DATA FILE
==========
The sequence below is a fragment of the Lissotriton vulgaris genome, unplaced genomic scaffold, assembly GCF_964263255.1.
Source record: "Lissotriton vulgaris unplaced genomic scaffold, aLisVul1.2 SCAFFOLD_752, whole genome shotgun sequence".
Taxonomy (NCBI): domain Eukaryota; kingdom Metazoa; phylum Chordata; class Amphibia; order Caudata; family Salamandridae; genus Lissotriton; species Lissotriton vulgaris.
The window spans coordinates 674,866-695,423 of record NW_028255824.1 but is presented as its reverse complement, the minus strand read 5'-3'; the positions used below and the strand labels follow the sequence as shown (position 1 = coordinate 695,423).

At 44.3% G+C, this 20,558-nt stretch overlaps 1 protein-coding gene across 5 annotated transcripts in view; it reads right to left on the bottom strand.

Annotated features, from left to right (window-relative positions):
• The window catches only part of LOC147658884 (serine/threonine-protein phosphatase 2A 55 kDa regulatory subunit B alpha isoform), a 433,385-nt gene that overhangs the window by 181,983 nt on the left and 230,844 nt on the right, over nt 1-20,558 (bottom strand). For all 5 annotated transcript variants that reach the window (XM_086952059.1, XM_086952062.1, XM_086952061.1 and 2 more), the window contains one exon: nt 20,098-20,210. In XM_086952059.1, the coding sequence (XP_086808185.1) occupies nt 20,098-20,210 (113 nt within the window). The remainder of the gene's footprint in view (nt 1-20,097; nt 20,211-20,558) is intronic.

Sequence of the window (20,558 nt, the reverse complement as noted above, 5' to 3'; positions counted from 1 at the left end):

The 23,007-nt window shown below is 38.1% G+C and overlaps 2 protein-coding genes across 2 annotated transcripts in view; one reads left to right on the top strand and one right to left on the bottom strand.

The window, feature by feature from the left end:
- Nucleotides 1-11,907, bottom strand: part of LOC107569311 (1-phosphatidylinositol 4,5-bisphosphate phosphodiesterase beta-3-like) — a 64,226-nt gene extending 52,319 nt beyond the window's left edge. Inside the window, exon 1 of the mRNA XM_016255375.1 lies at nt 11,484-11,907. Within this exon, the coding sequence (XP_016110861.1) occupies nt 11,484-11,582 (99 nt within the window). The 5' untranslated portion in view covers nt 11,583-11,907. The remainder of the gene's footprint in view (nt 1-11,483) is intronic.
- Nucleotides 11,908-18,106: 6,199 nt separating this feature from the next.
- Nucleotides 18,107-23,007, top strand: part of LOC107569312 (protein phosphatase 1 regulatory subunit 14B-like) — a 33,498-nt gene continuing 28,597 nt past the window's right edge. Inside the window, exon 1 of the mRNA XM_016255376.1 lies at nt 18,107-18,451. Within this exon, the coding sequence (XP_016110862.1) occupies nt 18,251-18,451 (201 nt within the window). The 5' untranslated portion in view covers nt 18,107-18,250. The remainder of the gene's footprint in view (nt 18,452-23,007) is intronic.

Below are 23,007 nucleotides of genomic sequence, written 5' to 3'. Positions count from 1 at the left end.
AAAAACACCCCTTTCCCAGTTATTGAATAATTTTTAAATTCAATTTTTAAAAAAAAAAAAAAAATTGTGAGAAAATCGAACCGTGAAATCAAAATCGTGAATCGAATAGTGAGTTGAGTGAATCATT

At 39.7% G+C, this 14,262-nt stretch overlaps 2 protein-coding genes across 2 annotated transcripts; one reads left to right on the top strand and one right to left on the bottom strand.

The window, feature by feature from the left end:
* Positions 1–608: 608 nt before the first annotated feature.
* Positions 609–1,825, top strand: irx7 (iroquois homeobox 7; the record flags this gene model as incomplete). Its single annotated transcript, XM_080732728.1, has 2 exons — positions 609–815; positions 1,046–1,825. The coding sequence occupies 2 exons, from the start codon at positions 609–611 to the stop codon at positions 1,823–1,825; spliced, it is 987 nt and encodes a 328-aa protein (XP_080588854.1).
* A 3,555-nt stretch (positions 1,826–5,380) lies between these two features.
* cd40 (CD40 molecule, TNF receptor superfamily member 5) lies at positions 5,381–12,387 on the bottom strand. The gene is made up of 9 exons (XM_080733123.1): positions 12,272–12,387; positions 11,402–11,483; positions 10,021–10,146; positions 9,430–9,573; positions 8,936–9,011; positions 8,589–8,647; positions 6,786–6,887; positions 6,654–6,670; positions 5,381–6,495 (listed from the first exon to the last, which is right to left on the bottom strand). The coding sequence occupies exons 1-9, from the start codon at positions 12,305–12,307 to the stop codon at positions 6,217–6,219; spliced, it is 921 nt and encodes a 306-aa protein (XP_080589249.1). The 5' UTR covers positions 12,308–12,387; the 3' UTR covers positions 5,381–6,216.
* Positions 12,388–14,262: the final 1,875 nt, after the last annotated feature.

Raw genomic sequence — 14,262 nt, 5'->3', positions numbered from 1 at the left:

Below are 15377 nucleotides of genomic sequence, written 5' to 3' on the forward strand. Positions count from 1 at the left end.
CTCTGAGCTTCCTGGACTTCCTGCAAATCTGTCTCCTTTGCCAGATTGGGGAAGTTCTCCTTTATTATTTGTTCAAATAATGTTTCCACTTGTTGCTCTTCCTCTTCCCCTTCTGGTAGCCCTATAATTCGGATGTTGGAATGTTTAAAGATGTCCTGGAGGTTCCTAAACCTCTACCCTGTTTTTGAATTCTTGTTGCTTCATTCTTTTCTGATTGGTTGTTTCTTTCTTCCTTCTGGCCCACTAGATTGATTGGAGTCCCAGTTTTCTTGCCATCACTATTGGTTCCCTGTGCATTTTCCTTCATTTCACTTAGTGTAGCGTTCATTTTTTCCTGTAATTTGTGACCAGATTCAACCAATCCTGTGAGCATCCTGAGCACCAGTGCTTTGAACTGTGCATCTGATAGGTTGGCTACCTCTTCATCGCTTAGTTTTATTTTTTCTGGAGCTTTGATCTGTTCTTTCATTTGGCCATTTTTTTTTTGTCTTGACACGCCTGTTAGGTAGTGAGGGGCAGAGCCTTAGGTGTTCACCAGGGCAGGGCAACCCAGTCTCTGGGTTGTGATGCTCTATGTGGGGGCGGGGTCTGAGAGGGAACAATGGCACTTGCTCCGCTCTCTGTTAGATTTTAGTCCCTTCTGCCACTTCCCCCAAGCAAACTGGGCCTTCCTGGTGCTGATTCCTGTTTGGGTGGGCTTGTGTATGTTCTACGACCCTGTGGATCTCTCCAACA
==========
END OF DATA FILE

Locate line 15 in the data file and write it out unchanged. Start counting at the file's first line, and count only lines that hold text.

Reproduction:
AAAAACACCCCTTTCCCAGTTATTGAATAATTTTTAAATTCAATTTTTAAAAAAAAAAAAAAAATTGTGAGAAAATCGAACCGTGAAATCAAAATCGTGAATCGAATAGTGAGTTGAGTGAATCATT